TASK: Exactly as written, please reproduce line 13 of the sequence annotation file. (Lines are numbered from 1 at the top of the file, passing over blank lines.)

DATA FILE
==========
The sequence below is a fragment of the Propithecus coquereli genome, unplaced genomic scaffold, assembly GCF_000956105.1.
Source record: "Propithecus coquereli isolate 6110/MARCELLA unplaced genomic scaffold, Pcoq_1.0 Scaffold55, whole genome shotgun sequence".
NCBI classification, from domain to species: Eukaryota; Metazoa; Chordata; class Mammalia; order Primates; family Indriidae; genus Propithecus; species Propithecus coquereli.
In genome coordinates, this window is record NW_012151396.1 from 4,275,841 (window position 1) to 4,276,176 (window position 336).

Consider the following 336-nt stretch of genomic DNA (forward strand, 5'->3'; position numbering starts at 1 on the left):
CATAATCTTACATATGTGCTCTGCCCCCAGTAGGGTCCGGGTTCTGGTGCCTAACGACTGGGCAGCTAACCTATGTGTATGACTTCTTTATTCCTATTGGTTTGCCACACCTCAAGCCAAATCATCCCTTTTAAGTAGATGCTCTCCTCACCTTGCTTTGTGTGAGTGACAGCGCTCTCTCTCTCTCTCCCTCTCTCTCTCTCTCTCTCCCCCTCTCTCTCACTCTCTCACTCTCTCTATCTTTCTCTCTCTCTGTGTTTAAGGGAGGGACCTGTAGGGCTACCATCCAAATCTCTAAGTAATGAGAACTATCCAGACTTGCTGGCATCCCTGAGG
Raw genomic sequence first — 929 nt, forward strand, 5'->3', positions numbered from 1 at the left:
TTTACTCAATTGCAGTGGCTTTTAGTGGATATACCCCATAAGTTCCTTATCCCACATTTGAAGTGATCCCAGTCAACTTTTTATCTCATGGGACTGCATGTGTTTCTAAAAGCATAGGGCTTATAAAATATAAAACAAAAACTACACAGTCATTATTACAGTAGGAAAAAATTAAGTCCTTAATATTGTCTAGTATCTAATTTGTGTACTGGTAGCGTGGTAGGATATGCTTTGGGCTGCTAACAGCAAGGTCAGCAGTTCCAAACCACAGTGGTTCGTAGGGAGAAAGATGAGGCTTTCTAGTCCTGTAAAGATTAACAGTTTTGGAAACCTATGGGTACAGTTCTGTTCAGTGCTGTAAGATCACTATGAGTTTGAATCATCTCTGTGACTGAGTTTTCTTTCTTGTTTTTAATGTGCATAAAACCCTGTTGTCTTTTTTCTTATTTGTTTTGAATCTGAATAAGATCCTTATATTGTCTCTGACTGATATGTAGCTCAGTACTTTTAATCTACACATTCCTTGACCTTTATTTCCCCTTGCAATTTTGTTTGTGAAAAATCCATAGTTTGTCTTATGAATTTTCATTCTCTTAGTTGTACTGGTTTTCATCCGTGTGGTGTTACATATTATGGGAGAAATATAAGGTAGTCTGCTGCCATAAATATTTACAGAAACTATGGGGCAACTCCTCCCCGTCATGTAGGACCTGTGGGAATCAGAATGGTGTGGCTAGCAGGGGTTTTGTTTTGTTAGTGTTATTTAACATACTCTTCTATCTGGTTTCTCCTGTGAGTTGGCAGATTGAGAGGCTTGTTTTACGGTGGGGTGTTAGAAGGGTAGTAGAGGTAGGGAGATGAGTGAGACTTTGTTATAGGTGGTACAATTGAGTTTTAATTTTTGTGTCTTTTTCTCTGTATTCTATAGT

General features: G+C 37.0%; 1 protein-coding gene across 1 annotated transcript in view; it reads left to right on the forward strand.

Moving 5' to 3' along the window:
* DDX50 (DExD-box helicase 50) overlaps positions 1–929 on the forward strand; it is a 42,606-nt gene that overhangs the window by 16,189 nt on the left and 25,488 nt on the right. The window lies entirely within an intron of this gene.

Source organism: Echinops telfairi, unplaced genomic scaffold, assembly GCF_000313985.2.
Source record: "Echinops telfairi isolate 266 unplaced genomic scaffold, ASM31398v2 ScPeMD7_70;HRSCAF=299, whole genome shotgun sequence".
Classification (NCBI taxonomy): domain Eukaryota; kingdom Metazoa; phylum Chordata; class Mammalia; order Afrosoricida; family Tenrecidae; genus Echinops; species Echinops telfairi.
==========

Source record: "Echinops telfairi isolate 266 unplaced genomic scaffold, ASM31398v2 ScPeMD7_70;HRSCAF=299, whole genome shotgun sequence".